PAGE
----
ments for storage or the direct-export arrangements (Article 5 of The export refund for preserved products is based on the meat
Regulation (EEC) No 565/80 and Article 7 Regulation (EC) No 800/ content of such products.
1999 respectively).

Meat content is determined by means of chemical analysis (Regu-


lation (EEC) No 2429/86).
Given that Member States apply the relevant Community rules
differently, the Commission will further clarify or supplement the
interpretations given (see point 22).

While analysis can indicate the quantity of animal proteins in the


finished product, it does not say anything about their origin. Given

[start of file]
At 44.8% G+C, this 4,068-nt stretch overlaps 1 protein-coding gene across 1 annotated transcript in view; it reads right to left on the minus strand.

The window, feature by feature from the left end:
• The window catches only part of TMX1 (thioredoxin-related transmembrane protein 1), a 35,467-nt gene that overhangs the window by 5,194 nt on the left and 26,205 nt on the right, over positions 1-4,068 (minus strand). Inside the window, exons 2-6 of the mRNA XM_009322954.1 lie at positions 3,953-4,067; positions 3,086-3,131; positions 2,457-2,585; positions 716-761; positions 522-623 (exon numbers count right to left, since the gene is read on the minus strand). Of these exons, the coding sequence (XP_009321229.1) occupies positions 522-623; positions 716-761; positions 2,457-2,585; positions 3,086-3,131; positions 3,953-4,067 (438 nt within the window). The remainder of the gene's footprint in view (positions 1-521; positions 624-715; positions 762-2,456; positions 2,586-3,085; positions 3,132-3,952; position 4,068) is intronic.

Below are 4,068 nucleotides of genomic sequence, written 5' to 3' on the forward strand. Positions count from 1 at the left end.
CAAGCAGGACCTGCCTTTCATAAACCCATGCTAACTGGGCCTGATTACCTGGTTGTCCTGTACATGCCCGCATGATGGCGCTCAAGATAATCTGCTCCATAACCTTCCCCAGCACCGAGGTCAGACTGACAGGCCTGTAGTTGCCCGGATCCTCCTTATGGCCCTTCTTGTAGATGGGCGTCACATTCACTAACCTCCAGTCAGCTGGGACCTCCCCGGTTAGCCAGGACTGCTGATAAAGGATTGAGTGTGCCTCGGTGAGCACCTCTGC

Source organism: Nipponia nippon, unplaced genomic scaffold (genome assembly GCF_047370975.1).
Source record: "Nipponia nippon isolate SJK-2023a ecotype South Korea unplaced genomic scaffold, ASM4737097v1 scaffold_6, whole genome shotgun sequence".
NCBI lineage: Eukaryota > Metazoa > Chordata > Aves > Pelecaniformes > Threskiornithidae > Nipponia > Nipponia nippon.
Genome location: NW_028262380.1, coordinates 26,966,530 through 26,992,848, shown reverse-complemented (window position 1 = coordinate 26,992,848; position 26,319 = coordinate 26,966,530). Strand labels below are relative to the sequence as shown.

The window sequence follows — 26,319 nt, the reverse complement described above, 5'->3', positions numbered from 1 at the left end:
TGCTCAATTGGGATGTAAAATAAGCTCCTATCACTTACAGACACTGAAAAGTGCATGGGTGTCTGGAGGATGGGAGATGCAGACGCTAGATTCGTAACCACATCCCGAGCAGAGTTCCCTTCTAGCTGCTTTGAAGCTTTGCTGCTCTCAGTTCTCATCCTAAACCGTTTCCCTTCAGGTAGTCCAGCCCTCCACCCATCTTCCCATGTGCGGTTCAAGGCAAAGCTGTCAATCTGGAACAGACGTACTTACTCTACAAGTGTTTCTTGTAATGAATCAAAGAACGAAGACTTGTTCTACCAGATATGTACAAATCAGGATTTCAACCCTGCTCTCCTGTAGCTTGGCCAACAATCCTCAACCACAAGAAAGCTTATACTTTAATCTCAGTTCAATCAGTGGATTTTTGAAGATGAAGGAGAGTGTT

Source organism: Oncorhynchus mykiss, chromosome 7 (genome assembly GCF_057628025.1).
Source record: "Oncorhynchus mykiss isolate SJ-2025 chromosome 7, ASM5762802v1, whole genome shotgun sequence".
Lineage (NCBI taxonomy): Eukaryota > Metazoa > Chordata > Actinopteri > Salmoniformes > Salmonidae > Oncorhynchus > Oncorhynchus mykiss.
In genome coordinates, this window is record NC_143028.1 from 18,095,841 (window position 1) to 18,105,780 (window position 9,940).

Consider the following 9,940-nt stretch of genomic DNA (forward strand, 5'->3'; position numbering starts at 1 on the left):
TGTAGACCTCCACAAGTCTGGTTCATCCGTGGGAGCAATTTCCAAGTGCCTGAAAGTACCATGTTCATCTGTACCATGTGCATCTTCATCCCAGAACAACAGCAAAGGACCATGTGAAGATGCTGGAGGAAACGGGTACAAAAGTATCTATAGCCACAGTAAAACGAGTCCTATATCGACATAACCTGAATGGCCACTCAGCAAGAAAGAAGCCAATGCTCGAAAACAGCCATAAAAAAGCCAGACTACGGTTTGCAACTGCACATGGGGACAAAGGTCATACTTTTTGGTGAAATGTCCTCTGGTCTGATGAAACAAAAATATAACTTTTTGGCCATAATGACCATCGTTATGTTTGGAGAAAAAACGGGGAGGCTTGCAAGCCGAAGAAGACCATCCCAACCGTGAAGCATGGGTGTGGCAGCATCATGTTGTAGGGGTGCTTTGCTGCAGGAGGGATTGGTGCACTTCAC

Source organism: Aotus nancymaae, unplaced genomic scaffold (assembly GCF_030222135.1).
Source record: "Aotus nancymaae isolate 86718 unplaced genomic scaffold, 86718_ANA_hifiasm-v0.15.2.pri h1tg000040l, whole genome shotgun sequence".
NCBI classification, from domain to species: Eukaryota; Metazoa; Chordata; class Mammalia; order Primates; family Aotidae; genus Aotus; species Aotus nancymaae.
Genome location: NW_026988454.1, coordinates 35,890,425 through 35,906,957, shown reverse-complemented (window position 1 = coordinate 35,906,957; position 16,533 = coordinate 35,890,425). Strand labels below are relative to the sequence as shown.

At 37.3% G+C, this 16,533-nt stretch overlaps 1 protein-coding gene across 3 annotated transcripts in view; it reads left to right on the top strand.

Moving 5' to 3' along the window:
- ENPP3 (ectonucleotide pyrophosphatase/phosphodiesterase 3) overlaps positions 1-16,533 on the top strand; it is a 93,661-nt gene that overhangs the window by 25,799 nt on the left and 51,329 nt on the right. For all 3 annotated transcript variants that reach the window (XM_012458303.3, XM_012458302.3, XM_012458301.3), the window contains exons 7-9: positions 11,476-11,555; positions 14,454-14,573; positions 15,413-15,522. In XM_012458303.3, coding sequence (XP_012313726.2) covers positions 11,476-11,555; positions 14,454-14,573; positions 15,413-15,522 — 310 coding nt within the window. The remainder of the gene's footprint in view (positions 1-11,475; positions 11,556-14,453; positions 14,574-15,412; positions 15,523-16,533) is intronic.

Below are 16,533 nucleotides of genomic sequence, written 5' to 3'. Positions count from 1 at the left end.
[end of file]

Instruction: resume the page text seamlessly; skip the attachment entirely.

that the refund does not apply to offal or additives (rich in animal
29 and 30. The Commission services will take account of protein) used but is limited to beef meat of Community origin, it
these findings in its risk analysis and future work programme. is essential that, in addition to the chemical test, the processing
operation be monitored.

Without monitoring of all the stages of processing, there is a very


A SCHEME THAT NO LONGER MEETS ITS OBJECTIVES real risk of irregularities.

31. The initial objectives of the prefinancing, which are to 35. As already indicated in the reply to paragraph 33, the dif-
allow the processing factories in the Community to use Commu- ference between the refund for fresh or chilled meat and frozen
nity basic products on an equal footing with third-country com- meat is not a consequence of the refund-prefinancing arrange-
modities processed under the inward-processing arrangement and ments because freezing is not limited solely to products placed